How is Easter celebrated in Slovenia

Happy Easter holidays everybody!

I received many questions these days: What do you do on Easter? What will you eat? Do you have any special traditions? So here is a little article about this subject.

Easter is one of the most important holidays in Christian celebrations, celebrating the Christ’s resurrection.

Slovenia is not a very religious country with only 19% of population actively practising religion, 21% practising on their own and massive 60% being not-believers (source: Wikipedia). Yes, we are one of the most non-religious country in Europe for sure.

In census 2002 people in Slovenia said they are:

  • 57,8% are Catholics,
  • 10,1% are non-believers,
  • 0,9% are Protestants,
  • 2,3 are Orthodox (mainly Serbian Orthodox),
  • 2,4% are Muslim
  • and some other.

Christmas and Easter in particular are the two feasts that even non-believers celebrate. Colouring the eggs, preparing traditional Easter food, family gatherings..

On Holy Thursday (Veliki četrtek) you remember the Last Supper and the suffering of the Christ. From Friday evening until Saturday evening you won’t hear any church bells – instead they use raglja to call for service.

On Holy Friday (Veliki petek) there is no holy mass – but ceremonies, reminding of the suffering of the Christ and his death. There is also a fast which is generally respected in the public, but in much lower numbers than preparation of the traditional food.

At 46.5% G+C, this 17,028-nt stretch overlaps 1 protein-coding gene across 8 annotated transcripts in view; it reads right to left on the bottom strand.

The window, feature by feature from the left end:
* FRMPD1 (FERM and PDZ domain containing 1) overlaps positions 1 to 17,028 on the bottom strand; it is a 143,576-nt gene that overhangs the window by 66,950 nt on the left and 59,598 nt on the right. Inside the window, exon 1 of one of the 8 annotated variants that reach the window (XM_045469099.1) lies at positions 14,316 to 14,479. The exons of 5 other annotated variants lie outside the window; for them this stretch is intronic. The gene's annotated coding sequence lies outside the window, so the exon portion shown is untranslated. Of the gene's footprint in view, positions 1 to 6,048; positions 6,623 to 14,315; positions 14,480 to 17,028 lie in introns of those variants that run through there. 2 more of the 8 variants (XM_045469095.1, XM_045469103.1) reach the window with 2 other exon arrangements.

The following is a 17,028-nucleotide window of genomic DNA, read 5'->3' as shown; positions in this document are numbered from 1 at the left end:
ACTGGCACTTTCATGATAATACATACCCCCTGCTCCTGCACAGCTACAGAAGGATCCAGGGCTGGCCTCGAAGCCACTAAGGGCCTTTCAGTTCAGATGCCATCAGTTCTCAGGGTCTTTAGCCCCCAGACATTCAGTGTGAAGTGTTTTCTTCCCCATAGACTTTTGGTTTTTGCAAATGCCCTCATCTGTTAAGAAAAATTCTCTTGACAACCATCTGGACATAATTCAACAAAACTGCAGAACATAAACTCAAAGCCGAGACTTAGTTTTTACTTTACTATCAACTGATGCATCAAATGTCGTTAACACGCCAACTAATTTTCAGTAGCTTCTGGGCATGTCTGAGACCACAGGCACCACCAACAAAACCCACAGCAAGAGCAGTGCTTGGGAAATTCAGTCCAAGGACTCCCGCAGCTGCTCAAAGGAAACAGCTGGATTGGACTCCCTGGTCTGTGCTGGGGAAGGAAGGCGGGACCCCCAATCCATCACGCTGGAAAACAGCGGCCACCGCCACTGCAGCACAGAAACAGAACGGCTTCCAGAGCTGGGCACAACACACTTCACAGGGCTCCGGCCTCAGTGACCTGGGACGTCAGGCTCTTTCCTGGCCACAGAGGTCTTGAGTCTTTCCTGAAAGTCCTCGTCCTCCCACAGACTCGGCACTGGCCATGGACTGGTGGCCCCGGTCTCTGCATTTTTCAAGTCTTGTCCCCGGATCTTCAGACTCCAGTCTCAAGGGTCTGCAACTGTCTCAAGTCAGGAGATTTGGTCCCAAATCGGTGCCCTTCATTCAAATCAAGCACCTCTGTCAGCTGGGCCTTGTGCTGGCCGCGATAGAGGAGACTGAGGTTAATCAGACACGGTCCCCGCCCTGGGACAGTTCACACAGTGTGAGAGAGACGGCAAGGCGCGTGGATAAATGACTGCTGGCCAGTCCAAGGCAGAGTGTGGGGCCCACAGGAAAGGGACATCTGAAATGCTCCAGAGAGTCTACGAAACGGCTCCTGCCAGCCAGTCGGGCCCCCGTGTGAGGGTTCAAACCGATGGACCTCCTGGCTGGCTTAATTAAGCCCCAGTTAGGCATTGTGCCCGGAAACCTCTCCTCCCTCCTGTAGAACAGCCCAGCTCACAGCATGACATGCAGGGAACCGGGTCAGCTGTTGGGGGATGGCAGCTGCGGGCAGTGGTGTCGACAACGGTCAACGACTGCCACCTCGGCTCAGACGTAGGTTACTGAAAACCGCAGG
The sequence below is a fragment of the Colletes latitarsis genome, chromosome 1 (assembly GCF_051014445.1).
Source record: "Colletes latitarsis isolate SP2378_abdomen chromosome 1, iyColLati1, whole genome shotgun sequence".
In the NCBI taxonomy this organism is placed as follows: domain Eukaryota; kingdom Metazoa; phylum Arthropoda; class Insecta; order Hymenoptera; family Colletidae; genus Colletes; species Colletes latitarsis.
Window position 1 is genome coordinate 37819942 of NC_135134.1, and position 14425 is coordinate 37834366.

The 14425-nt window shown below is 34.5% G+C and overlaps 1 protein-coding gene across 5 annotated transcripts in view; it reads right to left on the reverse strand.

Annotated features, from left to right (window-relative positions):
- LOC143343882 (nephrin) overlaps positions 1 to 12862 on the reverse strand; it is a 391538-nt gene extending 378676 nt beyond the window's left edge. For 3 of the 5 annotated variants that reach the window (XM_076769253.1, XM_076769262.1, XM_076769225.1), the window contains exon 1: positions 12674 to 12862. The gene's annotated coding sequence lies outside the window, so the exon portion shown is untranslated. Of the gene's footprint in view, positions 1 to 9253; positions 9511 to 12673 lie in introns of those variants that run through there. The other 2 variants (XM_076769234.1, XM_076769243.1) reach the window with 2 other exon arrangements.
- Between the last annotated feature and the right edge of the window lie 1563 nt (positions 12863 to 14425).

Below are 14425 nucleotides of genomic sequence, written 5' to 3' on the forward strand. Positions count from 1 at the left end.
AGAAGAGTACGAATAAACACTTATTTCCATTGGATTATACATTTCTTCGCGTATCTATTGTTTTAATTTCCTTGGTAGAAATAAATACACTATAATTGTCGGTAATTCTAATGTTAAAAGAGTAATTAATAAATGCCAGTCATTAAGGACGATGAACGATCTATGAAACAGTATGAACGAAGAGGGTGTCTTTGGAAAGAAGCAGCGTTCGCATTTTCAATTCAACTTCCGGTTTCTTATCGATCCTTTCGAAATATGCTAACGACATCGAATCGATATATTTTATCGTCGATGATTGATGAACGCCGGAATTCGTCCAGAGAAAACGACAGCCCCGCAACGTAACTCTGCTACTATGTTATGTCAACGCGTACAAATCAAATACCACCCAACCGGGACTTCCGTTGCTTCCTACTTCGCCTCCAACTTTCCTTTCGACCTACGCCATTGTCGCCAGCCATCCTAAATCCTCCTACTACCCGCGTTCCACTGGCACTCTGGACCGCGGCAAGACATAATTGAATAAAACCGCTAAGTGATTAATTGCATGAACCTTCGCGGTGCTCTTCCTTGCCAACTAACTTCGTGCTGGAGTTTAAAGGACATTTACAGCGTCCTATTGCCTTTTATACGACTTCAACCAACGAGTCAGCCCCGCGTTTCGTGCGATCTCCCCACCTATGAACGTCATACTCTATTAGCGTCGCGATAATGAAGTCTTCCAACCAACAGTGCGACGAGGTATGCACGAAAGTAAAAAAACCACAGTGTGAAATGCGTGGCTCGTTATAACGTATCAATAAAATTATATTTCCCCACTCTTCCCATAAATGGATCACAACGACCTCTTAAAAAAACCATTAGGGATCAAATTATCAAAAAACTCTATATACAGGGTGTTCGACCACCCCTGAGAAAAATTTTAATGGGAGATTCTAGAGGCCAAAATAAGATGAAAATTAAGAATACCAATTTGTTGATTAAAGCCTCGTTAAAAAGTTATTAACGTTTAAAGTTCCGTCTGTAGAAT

On Holy Saturday (Velika sobota) men bring blessed fire from the church in the morning with which later on the food is prepared. Women bring the traditional food to the church in a wicker basket (represents Jesus’s grave), covered by a cloth (representing the cloth Jesus was wrapped into), to be blessed.

The traditional food has its own special meaning and most often includes:

  • Easter eggs (“pirhi”) represent the Christ blood drops (should be at least five, red colour) and also his rising and hope.
  • Horse radish represents the nails (should be three of them, for each nail).
  • Potica (kind of cake) represents the crown of Christ.
  • Smoked ham (“šunka”) and bread represent the body of Christ.
  • Sausages represent the ropes.
  • Roast beef represent the Lamp of God.
  • An orange represents the sponge soaked in vinegar that he drank from.
  • And other local food, for example “budel” in my region (Gorenjska).

Easter food in Slovenia: Easter Eggs (pirhi)

Easter food in Slovenia: potica

Easter food in Slovenia: šunka

Easter food in Slovenia: budel

Holy Sunday (Velika noč) is the most important day in Easter because on this day Christ woke up from the dead. It is this day when the blessed food is eaten as breakfast. A real family gathering!

Holy Monday (Velikonočni ponedeljek) is generally work-free day. On this day you visit your family and friends.

To read more about Easter, read Wikipedia article. What I love most about Easter are the Easter Eggs. We call them in many different ways: most often pirhi, but also velikonočna jajca, pisanice, pisance, rumenke.. It is fun colouring them and I have great memories of that from my childhood. 

belokranjska pisanka


This is an example of traditional Easter Eggs from Metlika area.



This is an artistic Easter Egg, called Vrhniški pirh, created by Franc Grom. He makes them by drilling little holes with the electric drill.  

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